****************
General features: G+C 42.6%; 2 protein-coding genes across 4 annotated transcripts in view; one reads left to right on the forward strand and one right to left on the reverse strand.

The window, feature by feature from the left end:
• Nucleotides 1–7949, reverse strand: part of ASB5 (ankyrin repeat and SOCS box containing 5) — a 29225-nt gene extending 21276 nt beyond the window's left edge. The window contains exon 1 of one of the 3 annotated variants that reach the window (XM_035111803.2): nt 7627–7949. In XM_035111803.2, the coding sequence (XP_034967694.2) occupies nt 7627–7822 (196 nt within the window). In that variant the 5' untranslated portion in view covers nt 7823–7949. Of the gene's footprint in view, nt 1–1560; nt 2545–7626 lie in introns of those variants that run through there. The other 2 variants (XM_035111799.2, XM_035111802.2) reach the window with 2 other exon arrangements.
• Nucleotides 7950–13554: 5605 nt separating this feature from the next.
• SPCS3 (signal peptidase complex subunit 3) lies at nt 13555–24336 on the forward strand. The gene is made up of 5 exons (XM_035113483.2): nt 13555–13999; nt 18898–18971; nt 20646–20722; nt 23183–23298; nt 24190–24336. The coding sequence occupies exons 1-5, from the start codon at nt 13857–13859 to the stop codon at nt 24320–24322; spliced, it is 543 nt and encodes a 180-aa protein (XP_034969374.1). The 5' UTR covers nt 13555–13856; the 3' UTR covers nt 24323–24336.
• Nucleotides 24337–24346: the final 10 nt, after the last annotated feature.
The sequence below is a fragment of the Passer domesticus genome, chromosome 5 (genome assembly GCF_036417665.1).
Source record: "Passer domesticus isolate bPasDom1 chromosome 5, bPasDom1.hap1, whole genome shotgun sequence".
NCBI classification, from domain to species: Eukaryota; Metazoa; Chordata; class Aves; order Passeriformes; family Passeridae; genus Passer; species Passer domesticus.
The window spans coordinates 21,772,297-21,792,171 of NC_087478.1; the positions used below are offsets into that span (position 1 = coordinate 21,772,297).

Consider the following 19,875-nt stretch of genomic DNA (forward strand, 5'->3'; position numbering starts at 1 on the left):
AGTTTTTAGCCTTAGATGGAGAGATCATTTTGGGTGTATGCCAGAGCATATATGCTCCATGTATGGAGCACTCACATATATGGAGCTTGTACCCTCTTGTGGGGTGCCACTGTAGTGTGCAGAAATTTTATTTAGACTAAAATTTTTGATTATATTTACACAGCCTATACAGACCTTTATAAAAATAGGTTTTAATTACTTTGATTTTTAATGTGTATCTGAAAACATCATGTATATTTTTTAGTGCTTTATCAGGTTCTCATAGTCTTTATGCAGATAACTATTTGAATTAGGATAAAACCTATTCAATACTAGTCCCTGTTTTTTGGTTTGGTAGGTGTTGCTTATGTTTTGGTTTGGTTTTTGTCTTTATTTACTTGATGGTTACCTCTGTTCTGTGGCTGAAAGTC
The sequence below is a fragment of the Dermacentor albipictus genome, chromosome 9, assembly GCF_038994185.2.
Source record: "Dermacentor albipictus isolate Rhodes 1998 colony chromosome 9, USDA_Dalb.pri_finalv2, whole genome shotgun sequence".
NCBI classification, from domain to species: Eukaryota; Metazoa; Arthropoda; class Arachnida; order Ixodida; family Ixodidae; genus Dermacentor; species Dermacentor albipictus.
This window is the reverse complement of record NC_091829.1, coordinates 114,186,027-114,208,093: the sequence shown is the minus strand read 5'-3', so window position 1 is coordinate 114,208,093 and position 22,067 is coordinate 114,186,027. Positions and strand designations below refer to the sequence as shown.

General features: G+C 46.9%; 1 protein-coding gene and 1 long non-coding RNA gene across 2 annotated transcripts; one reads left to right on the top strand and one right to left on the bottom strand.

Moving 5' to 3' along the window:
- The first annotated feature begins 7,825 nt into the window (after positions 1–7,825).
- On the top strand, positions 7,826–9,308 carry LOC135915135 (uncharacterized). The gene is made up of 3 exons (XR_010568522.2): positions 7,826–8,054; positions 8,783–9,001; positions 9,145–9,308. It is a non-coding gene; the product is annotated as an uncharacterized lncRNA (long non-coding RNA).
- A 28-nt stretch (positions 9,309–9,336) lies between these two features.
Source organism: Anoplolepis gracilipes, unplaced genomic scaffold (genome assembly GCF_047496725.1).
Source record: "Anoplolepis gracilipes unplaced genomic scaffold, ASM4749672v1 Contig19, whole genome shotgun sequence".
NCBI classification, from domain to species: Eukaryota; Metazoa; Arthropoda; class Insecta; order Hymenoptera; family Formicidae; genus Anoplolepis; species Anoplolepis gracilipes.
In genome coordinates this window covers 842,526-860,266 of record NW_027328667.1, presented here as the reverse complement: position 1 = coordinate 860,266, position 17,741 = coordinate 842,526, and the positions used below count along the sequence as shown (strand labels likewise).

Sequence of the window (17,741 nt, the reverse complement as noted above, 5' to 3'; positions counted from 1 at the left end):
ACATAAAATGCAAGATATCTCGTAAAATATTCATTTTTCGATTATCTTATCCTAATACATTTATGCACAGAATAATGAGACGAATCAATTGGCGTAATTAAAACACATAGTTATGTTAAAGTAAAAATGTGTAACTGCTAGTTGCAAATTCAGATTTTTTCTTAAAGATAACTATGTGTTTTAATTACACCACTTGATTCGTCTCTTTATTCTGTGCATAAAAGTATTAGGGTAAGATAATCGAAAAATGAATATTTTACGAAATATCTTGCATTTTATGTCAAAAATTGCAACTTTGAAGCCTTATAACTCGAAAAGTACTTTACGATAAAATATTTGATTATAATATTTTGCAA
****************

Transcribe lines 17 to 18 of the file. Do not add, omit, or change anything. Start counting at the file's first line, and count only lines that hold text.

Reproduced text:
General features: G+C 46.9%; 1 protein-coding gene and 1 long non-coding RNA gene across 2 annotated transcripts; one reads left to right on the top strand and one right to left on the bottom strand.

Moving 5' to 3' along the window: